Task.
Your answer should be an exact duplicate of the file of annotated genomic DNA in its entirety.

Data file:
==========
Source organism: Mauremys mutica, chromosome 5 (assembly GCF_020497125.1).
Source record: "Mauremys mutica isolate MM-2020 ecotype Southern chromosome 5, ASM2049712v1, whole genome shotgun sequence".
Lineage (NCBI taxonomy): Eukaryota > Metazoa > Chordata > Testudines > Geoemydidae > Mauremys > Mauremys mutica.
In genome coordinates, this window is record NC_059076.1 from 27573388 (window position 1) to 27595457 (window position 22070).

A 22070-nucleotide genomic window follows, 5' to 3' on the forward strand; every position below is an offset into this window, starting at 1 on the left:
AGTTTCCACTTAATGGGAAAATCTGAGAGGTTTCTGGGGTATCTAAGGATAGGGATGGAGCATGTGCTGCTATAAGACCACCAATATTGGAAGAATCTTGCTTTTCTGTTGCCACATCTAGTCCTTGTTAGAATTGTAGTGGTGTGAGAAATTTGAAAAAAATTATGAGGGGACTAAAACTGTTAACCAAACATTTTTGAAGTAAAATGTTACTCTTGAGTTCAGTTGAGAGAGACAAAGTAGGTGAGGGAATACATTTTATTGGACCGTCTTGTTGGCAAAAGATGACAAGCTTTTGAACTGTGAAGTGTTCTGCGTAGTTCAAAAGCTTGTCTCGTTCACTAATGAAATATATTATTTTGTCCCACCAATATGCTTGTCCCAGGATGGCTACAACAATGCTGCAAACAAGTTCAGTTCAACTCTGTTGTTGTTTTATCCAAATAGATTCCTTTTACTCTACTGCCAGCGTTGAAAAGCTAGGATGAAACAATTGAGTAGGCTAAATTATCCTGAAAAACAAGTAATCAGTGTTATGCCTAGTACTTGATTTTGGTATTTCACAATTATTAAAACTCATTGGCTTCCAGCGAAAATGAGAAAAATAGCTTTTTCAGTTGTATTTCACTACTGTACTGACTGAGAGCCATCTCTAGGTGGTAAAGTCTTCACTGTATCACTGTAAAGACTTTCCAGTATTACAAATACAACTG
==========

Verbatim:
Source organism: Mauremys mutica, chromosome 5 (assembly GCF_020497125.1).
Source record: "Mauremys mutica isolate MM-2020 ecotype Southern chromosome 5, ASM2049712v1, whole genome shotgun sequence".
Lineage (NCBI taxonomy): Eukaryota > Metazoa > Chordata > Testudines > Geoemydidae > Mauremys > Mauremys mutica.
In genome coordinates, this window is record NC_059076.1 from 27573388 (window position 1) to 27595457 (window position 22070).

A 22070-nucleotide genomic window follows, 5' to 3' on the forward strand; every position below is an offset into this window, starting at 1 on the left:
AGTTTCCACTTAATGGGAAAATCTGAGAGGTTTCTGGGGTATCTAAGGATAGGGATGGAGCATGTGCTGCTATAAGACCACCAATATTGGAAGAATCTTGCTTTTCTGTTGCCACATCTAGTCCTTGTTAGAATTGTAGTGGTGTGAGAAATTTGAAAAAAATTATGAGGGGACTAAAACTGTTAACCAAACATTTTTGAAGTAAAATGTTACTCTTGAGTTCAGTTGAGAGAGACAAAGTAGGTGAGGGAATACATTTTATTGGACCGTCTTGTTGGCAAAAGATGACAAGCTTTTGAACTGTGAAGTGTTCTGCGTAGTTCAAAAGCTTGTCTCGTTCACTAATGAAATATATTATTTTGTCCCACCAATATGCTTGTCCCAGGATGGCTACAACAATGCTGCAAACAAGTTCAGTTCAACTCTGTTGTTGTTTTATCCAAATAGATTCCTTTTACTCTACTGCCAGCGTTGAAAAGCTAGGATGAAACAATTGAGTAGGCTAAATTATCCTGAAAAACAAGTAATCAGTGTTATGCCTAGTACTTGATTTTGGTATTTCACAATTATTAAAACTCATTGGCTTCCAGCGAAAATGAGAAAAATAGCTTTTTCAGTTGTATTTCACTACTGTACTGACTGAGAGCCATCTCTAGGTGGTAAAGTCTTCACTGTATCACTGTAAAGACTTTCCAGTATTACAAATACAACTG